Fix your carbon footprint first, Boris! As Government’s green spokesman says don’t rinse plates before using dishwasher, it emerges No10 Downing Street has a poor eco-rating
- Allegra Stratton advised public not to rinse dishes before using a dishwasher
- But the message has been somewhat diluted after it emerged that No10 itself has an especially poor carbon footprint rating
- No10 achieved only an ‘E’ rating for its carbon footprint – just two rungs before the lowest rating of ‘G’.
There’s no need to rinse your dishes before putting them into a dishwasher, the Government’s chief spokesman for the UN’s climate change summit has advised.
But the rather obvious message has been somewhat diluted after it emerged that No10 itself has an especially poor carbon footprint rating.
It was revealed No10 achieved only an ‘E’ rating for its carbon footprint – just two rungs before the lowest rating of ‘G’.
‘Did you know, according to Cop26 principal partner Reckitt, who make Finish, you don’t really need to rinse your dishes before they go into the dishwasher?’ she wrote in the Daily Telegraph.
Allegra Stratton, the chief spokesman for this year’s climate change conference, hosted in Glasgow, advised the public not to rinse their dishes before they put them into a dishwasher
Her comments attracted some mockery online. Tansy Kelly Robson wrote: ‘I just find it funny they assume everyone has a dishwasher.’ Another commentator said: ‘Brilliant! We could all invite one guest fewer to our dinner parties to cut down on food waste too.’
Miss Stratton also wrote that households could take ‘micro-steps’ to do their bit against climate change such as freezing bread and buying shower gel that comes as a bar rather than ones that come in plastic bottles.
Formerly No10’s official spokesman, Miss Stratton is a friend of the Prime Minister’s wife and now the public face of the climate change conference along with former business secretary Alok Sharma.
Downing Street is facing pressure to step up the country’s fight against climate change before it invites the world’s nations to Cop26, the UN’s annual climate change summit, this October. It has set 2050 as the date the UK will hit net zero greenhouse gas emissions by.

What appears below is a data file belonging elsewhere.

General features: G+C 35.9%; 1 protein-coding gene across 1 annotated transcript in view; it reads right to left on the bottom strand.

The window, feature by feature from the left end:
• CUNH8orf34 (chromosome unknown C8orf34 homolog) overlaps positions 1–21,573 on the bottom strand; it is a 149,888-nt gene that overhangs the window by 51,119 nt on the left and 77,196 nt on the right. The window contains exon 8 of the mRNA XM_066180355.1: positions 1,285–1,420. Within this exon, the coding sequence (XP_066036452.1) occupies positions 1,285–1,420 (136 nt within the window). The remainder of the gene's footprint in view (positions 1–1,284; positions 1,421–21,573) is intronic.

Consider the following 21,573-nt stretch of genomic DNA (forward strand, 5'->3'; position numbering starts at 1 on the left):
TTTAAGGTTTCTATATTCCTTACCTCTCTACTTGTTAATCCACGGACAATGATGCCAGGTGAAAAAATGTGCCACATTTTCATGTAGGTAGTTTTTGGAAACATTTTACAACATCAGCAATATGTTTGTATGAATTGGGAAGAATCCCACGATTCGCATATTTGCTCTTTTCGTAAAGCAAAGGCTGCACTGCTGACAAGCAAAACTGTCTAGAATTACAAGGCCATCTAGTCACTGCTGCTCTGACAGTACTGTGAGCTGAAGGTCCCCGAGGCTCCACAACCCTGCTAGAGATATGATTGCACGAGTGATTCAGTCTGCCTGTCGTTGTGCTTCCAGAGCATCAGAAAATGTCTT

But critics say No10 needs to get its own house in order first before lecturing the rest of the nation on how to cut its carbon emissions.
No10’s most recent carbon footprint rating is in E which is the third lowest band possible.
Downing Street is facing pressure to step up the country’s fight against climate change before it invites the world’s nations to Cop26, the UN’s annual climate change summit, this October
It is an improvement on the ‘F’ grade achieved the year before but sources conceded that this was likely because more people worked at home during the pandemic.
Chris Stark, the head of the body which advises the Government on cutting its carbon footprint, said: ‘We can’t expect decarbonised homes if Government won’t get its own house in order. A zero-carbon Downing Street should be top of the list. What better way to demonstrate climate leadership?’
Green energy specialist Peter Thom said: ‘If your kid got an E in school, you’d say they must try harder. The Government should be leading from the front, and taking action not just saying you’re doing something.’
A Downing Street spokesman said: ‘The Downing Street estate has taken a number of eco-friendly measures such as full rainwater harvesting system for the gardens and low energy and motion detecting lighting throughout, while preserving the heritage of the listed buildings.
‘In line with the Prime Minister’s ambition for the UK to be a global leader in clean, green technology and sustainable living, No10 looks to build on these measures.’
A source also said that No10 ‘is heated by low energy boilers and we are scoping the viability of using heat pumps at the end of their life as part of plans towards net zero’.
They are also planning to replace its petrol lawn mowers with battery powered ones.